Kazakhstan climbed one place from last year’s position in the annual ranking of the Index of Economic Freedom, reported the Washington-based Heritage Foundation. In the global ranking, the Central Asia’s largest economy is 68th out of 178, while in the Asia-Pacific region Kazakhstan is in 12th place.
The current status of Kazakhstan was evaluated as a country with a moderately free economy. Among major achievements named were trade freedom and management of public finance.
According to the authors of the study, the Kazakh government promised large-scale privatisation reforms in the coming years, however, the implementation progress of these reforms is not obvious yet. The country’s significant problems remain the need for economy diversification and the reduction of its dependence on exports. Moreover, the study highlighted four further problem zones of the Kazakh economy: the rule of law, limited government, regulatory efficiency and open markets.
Concerning the rule of law, the study marks a high level of corruption at all levels of government, as well as throughout the judicial system. More successful government is needed to improve the pubic dept, which now composes about 15 percent of GDP. This is especially vital in the current situation when large oil revenues can’t keep the budget balanced any longer.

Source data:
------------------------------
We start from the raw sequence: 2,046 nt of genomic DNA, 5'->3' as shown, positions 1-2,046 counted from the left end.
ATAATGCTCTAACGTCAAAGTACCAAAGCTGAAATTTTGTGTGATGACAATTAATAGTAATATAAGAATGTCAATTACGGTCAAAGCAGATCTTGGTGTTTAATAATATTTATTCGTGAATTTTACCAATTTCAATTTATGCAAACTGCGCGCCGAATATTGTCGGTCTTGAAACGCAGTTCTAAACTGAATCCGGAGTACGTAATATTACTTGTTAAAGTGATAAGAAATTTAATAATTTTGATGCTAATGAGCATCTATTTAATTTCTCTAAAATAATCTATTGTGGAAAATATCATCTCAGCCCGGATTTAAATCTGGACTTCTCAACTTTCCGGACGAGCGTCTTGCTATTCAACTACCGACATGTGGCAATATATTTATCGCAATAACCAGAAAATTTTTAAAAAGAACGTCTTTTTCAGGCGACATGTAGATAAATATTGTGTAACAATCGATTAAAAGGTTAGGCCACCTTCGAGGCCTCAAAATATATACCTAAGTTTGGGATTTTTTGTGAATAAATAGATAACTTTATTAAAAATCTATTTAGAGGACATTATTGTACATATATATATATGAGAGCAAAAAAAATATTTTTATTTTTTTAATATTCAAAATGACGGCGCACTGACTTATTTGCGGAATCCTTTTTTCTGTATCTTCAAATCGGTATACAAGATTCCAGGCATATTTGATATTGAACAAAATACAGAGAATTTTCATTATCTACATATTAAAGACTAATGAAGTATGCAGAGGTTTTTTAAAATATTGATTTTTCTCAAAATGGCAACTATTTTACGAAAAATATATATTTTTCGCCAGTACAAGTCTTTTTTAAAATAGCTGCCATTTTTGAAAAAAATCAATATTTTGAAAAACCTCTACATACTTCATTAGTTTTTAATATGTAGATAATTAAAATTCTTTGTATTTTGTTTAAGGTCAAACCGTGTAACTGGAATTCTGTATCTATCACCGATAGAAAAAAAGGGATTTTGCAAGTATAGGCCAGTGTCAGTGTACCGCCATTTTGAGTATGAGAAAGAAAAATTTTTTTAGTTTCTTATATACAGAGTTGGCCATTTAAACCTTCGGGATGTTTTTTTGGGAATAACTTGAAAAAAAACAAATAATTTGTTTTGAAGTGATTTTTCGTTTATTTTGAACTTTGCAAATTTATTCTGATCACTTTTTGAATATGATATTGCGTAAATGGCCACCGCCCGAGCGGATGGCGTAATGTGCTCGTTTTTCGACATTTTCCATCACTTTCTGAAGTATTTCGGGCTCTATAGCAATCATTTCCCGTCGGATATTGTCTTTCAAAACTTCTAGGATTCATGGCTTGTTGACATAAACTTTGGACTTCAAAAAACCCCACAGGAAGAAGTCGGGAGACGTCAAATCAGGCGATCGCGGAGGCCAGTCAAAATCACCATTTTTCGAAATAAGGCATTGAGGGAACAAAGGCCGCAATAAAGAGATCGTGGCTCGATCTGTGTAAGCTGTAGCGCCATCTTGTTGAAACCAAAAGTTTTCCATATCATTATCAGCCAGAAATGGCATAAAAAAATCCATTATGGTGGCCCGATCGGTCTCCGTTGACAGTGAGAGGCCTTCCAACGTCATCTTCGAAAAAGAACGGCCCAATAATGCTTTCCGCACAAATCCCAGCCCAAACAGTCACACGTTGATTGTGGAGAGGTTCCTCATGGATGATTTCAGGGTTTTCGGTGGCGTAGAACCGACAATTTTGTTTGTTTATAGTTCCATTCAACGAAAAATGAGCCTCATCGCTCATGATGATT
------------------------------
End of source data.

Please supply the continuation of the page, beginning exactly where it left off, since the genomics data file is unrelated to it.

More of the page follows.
According to the report, Kazakhstan also has burdensome licensing requirements for running a business, as well as erratic enforcement of the labour code. Despite the fact that Kazakhstan became the 162nd member of the World Trade Organisation in 2015, the matter of open markets remains unsolved. Local content requirements and sectoral barriers impede foreign investment and the number of non-performing loans in three largest banks remains high.
At 68th, this year Kazakhstan is ranked between Thailand and the State of Samoa. The country has left behind such countries as France (75th), Saudi Arabia (78th), Italy (86th), Brazil (122nd), China (144th), Russia (153th), Belarus (157th) and Ukraine (162nd).
The ranking’s leaders remain the same as in the previous year – Hong Kong, Singapore and New Zealand. The top ten of world free economies also included Australia, Switzerland, Canada, Chile, Ireland, Estonia and Great Britain.
The Index of Economic Freedom is calculated on the basis of ten factors ranked on a numeric scale from zero to 100. The principles of economic freedom include property rights, freedom from corruption, fiscal freedom, control of government spending, business freedom, labour freedom, monetary freedom, trade freedom, investment freedom and financial freedom. Kazakhstan has participated in the ranking since 1997.
The Index of Economic Freedom is the annual measure of economic freedom around the world. It is published jointly by The Heritage Foundation and The Wall Street Journal. In 2014, the ranking marked its 20th anniversary of existence.
According to Ryan Olson, a research assistant in the Centre for International Trade and Economics at The Heritage Foundation, the Index has the potential to be a vital tool for a large constituency, from investors to students to policymakers and beyond. With the help of this tool, individuals can improve their businesses, advocate good public policies and help build a society where freedom and prosperity flourish.